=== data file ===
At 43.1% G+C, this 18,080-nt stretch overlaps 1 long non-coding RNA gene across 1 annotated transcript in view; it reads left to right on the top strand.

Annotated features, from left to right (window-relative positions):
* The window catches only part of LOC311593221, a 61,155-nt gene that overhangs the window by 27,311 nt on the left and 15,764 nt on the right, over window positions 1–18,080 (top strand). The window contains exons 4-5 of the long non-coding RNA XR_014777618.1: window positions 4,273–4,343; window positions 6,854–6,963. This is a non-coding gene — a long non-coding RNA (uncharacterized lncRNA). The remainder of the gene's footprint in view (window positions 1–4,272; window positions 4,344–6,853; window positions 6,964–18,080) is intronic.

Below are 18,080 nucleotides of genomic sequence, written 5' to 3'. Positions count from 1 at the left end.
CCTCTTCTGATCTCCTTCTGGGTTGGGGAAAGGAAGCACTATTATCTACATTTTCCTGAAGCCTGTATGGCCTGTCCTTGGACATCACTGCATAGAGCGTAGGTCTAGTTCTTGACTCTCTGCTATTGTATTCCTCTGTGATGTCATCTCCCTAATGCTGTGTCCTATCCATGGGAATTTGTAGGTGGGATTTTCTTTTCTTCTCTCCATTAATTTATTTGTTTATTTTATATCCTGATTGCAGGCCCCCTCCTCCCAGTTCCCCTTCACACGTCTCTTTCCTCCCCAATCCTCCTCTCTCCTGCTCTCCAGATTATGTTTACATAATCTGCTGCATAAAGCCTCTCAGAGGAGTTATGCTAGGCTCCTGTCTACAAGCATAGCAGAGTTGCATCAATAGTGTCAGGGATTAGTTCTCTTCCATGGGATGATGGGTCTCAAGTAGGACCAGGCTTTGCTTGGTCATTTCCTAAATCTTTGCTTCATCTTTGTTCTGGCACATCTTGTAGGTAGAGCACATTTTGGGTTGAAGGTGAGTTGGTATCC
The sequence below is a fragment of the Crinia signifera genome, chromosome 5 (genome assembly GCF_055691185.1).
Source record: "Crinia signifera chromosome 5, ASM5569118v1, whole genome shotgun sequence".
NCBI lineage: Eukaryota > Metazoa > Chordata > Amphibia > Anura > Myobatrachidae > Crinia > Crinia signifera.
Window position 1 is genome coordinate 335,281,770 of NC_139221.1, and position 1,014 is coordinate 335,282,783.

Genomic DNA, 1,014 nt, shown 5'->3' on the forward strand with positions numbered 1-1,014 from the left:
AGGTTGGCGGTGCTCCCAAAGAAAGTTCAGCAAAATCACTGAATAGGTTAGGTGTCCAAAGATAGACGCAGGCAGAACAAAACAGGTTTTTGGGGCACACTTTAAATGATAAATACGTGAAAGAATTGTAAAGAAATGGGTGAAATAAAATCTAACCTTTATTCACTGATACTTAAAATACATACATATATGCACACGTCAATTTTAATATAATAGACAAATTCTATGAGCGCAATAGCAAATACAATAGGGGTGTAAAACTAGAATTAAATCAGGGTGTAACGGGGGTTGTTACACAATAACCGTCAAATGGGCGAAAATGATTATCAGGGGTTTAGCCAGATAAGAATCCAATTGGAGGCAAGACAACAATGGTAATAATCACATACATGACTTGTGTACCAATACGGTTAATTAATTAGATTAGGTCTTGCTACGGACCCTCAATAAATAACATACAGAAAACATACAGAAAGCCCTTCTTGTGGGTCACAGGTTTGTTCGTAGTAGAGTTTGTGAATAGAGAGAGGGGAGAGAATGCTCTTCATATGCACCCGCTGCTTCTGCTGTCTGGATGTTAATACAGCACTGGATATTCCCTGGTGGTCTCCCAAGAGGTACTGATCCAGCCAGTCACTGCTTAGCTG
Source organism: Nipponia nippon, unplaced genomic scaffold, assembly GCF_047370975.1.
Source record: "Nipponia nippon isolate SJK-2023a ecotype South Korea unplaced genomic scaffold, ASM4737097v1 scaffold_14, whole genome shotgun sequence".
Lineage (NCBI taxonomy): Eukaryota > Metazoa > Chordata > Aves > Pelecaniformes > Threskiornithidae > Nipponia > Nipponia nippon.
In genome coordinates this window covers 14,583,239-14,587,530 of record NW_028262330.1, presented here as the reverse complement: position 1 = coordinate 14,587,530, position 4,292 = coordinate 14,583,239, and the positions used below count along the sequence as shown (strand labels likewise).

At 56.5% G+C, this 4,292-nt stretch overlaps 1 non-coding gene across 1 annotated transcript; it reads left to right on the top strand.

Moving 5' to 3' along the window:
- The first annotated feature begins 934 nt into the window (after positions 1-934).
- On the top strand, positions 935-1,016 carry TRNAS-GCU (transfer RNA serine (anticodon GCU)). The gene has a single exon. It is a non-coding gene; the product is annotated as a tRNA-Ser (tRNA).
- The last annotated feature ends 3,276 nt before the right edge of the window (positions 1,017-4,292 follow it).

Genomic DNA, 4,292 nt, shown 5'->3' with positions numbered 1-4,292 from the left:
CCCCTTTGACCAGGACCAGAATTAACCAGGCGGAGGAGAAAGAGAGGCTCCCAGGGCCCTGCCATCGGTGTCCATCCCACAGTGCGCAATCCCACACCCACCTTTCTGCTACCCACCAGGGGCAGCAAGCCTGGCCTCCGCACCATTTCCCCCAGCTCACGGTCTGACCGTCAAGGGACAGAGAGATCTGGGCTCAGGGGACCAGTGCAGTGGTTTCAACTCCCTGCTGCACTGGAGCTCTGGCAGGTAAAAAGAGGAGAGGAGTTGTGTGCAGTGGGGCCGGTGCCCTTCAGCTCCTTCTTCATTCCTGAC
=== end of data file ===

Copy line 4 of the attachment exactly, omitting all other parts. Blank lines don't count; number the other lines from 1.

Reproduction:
Below are 18,080 nucleotides of genomic sequence, written 5' to 3'. Positions count from 1 at the left end.